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What does the Christmas story say about us?

calendar18 December 2017

Joseph Allison's avatar Joseph Allison

What does the Christmas story say about us?

It’d be an understatement to say the story of Christmas is pretty impressive. There are ancient prophecies being fulfilled, events happening in the stars, merciless kings to heckle and choirs of angels appearing to sing about the birth of God’s son. You can understand why we’ve been putting on nativity plays for hundreds of years!

However, even with all the song and dance in the Christmas story, ultimately the thing it’s all pointing towards is something that, on the surface, looks tiny and insignificant. Not only did God come to earth as a human, he came into the world as a baby: the smallest and most vulnerable kind of human.

The amazing weirdness of God becoming an actual human like us (with all our flaws and icky parts) is talked about in Paul’s letters to the Philippians:

‘[Christ Jesus] who, being in very nature God, did not consider equality with God something to be used to his own advantage; rather, he made himself nothing by taking the very nature of a servant, being made in human likeness’ (Philippians 2:6-7 NIV).

Jesus was born to parents who, apart from their far off lineage, wouldn’t really be considered special. Although Joseph worked hard as a carpenter, they were probably just about keeping their heads above water. As for the people who first paid attention to what was happening, they weren’t rich either. They were shepherds: hard working people who lived on the hills, on the outskirts of town. They were outsiders in every meaning of the word.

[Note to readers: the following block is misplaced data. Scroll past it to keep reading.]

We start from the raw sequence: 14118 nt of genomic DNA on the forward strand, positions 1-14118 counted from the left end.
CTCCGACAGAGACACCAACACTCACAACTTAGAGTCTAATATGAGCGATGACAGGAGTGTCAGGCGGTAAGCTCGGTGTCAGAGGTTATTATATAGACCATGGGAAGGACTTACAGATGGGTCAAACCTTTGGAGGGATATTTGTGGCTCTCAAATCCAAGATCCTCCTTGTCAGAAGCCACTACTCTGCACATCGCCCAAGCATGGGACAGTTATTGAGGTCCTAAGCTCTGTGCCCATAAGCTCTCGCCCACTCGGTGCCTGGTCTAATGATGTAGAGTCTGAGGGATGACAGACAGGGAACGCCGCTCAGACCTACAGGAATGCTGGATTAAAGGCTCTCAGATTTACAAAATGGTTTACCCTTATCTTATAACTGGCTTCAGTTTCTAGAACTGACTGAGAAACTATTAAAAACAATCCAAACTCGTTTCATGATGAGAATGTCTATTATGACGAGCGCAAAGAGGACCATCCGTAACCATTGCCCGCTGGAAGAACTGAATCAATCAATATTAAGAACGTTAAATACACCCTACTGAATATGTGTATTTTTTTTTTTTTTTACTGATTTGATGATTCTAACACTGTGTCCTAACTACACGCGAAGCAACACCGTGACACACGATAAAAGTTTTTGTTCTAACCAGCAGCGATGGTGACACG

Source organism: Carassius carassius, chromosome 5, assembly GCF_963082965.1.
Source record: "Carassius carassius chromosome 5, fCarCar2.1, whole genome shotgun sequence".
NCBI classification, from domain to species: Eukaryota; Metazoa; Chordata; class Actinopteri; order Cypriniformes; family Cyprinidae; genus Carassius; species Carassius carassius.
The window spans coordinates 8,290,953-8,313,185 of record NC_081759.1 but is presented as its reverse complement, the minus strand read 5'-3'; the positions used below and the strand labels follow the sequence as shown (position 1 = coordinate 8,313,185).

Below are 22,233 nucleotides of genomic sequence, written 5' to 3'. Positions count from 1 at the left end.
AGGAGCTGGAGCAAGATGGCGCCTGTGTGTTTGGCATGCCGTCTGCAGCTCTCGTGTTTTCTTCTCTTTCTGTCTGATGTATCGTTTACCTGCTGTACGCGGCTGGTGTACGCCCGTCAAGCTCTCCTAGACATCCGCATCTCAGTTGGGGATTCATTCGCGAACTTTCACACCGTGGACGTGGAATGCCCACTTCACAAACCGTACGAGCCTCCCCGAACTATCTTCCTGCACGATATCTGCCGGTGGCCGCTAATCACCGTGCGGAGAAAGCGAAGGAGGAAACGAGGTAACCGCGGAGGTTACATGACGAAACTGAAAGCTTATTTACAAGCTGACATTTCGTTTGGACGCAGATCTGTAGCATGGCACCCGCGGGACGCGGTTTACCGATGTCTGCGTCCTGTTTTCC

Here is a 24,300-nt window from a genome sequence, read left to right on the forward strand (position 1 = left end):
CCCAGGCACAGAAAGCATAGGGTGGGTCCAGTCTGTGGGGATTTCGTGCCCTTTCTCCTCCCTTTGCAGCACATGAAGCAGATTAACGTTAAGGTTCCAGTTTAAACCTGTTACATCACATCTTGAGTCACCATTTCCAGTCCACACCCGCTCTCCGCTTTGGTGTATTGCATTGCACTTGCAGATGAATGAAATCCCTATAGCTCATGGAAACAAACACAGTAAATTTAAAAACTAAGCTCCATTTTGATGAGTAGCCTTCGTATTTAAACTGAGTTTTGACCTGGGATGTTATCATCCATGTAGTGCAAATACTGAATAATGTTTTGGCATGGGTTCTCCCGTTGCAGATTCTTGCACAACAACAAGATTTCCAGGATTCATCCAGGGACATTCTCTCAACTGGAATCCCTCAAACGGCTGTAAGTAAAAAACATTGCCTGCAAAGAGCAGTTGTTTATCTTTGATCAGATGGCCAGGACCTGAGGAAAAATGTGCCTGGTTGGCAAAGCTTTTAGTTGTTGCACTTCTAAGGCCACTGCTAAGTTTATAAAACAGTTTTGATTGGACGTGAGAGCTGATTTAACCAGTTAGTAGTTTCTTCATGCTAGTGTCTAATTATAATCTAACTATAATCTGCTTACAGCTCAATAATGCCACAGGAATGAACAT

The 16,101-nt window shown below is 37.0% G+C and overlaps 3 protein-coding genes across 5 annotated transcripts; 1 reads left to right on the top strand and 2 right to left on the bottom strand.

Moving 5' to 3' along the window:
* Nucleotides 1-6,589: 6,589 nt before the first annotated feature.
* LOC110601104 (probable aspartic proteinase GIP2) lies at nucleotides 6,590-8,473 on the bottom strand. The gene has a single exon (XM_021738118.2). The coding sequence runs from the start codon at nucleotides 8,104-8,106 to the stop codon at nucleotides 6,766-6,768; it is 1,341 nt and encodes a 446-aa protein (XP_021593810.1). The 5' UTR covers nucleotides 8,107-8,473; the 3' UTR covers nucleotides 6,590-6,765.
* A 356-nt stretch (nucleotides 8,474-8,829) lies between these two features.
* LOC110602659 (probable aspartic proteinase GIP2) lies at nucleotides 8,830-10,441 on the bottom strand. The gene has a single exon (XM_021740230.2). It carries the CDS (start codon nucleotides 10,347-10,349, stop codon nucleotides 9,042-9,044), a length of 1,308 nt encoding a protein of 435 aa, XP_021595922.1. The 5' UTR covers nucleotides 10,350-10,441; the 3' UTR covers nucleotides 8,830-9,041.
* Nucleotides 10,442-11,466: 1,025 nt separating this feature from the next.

In fact, a lot of the people in the Christmas story aren’t actually from Bethlehem. The later arrivals, the Wise Men, came from faraway lands and, although they were presumably rich enough to afford travel, education and the gifts they brought, they had different beliefs to the local people in Bethlehem, because no one noticed the star’s importance.

Joseph and Mary also had to travel far to get to Bethlehem and couldn’t find anywhere to stay when they got there. Chances are, when they arrived, the gossips had got there first. I bet everyone had an opinion about Mary’s pregnancy outside of marriage. No wonder they were cold shouldered everywhere they went, ending up shooed out of sight with the animals.

So, what does all this tell us? It tells us that whatever your situation, if you’re feeling forgotten about, an outsider, unloved or the focus of gossip and criticism, God sees you. He isn’t far away. He is in the middle of what you’re going through and holding your hand through it.

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